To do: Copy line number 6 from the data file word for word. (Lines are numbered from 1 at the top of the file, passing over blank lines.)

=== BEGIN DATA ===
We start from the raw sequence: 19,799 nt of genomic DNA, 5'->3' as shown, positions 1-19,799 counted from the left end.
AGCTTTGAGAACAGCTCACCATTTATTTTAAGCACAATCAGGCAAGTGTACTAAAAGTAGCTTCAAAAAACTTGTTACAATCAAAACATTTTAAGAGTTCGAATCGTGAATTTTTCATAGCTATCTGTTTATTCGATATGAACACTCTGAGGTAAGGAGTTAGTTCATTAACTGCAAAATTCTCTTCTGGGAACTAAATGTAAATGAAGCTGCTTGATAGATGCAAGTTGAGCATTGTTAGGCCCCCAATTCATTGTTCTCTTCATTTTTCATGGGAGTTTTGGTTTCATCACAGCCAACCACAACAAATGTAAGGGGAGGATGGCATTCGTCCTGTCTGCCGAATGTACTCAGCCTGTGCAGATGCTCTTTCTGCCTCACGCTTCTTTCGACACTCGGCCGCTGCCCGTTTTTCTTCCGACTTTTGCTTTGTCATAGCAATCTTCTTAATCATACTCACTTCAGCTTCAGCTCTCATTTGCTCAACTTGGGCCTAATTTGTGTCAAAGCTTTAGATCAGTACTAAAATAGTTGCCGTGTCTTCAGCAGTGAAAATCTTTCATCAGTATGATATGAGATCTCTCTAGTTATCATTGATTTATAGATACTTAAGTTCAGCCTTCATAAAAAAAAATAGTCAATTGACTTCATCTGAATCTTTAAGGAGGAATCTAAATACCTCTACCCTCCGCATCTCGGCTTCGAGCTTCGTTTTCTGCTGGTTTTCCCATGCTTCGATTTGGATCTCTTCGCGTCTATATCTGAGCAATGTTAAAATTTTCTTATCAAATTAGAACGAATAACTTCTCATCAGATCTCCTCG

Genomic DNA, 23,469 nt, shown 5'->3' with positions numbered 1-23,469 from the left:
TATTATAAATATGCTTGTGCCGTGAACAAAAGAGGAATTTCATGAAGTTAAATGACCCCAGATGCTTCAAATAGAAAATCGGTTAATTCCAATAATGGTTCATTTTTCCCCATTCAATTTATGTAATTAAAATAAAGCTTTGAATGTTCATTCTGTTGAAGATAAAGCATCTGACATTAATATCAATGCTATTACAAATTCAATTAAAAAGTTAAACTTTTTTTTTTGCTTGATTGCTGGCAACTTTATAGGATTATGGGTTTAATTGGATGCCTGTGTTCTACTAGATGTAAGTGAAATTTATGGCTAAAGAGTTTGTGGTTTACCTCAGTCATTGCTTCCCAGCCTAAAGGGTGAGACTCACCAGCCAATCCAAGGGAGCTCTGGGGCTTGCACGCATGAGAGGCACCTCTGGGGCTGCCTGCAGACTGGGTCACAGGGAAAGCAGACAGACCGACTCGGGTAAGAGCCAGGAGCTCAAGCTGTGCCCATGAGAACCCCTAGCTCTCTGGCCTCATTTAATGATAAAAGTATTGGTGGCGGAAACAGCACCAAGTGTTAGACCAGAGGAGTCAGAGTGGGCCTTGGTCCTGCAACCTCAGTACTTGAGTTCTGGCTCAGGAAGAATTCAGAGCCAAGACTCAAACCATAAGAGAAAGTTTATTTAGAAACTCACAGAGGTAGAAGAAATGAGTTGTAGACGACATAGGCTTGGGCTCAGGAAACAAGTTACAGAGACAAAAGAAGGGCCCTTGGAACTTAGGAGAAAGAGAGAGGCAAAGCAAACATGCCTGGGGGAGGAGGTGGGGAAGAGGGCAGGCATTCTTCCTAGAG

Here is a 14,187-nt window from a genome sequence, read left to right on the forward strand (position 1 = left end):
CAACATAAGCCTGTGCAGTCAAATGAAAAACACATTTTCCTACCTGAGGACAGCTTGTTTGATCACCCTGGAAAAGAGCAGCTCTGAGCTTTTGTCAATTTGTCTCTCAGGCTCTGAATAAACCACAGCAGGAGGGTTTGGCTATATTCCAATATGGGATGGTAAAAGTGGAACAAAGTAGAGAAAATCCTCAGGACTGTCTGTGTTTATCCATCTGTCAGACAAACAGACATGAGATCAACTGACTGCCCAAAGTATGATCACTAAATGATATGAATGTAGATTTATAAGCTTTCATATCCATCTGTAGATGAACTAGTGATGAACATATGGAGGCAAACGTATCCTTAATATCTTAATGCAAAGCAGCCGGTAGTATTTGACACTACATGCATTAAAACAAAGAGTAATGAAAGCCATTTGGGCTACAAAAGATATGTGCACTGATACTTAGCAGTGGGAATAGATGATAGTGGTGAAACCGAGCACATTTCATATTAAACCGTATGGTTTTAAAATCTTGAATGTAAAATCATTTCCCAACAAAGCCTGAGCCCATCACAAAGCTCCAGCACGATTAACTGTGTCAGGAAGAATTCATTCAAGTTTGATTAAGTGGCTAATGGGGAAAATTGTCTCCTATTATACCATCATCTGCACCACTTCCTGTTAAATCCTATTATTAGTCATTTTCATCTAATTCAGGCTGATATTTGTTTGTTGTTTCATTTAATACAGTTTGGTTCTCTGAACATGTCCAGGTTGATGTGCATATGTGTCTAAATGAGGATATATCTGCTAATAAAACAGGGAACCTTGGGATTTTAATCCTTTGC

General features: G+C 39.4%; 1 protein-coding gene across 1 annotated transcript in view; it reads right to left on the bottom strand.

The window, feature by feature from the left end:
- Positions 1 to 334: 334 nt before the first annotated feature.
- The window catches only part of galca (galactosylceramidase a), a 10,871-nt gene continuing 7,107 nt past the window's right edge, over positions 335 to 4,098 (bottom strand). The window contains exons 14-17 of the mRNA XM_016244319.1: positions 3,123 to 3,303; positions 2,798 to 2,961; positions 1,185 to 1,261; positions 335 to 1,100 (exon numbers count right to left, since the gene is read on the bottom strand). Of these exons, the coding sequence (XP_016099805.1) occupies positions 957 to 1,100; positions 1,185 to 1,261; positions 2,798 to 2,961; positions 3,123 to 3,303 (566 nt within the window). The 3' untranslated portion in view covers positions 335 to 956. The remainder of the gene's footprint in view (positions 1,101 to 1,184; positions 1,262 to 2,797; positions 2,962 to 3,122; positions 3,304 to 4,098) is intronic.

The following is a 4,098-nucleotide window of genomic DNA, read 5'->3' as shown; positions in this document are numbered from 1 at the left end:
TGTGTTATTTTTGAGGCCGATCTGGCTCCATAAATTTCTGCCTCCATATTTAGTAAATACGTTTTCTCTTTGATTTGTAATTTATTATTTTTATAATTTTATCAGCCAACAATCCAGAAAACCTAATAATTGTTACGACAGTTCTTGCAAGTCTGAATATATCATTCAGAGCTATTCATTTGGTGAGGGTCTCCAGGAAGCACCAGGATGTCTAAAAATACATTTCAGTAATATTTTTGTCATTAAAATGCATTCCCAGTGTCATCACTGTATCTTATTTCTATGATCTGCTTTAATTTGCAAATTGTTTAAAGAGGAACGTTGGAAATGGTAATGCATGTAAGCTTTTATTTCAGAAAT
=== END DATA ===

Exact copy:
CAACATAAGCCTGTGCAGTCAAATGAAAAACACATTTTCCTACCTGAGGACAGCTTGTTTGATCACCCTGGAAAAGAGCAGCTCTGAGCTTTTGTCAATTTGTCTCTCAGGCTCTGAATAAACCACAGCAGGAGGGTTTGGCTATATTCCAATATGGGATGGTAAAAGTGGAACAAAGTAGAGAAAATCCTCAGGACTGTCTGTGTTTATCCATCTGTCAGACAAACAGACATGAGATCAACTGACTGCCCAAAGTATGATCACTAAATGATATGAATGTAGATTTATAAGCTTTCATATCCATCTGTAGATGAACTAGTGATGAACATATGGAGGCAAACGTATCCTTAATATCTTAATGCAAAGCAGCCGGTAGTATTTGACACTACATGCATTAAAACAAAGAGTAATGAAAGCCATTTGGGCTACAAAAGATATGTGCACTGATACTTAGCAGTGGGAATAGATGATAGTGGTGAAACCGAGCACATTTCATATTAAACCGTATGGTTTTAAAATCTTGAATGTAAAATCATTTCCCAACAAAGCCTGAGCCCATCACAAAGCTCCAGCACGATTAACTGTGTCAGGAAGAATTCATTCAAGTTTGATTAAGTGGCTAATGGGGAAAATTGTCTCCTATTATACCATCATCTGCACCACTTCCTGTTAAATCCTATTATTAGTCATTTTCATCTAATTCAGGCTGATATTTGTTTGTTGTTTCATTTAATACAGTTTGGTTCTCTGAACATGTCCAGGTTGATGTGCATATGTGTCTAAATGAGGATATATCTGCTAATAAAACAGGGAACCTTGGGATTTTAATCCTTTGC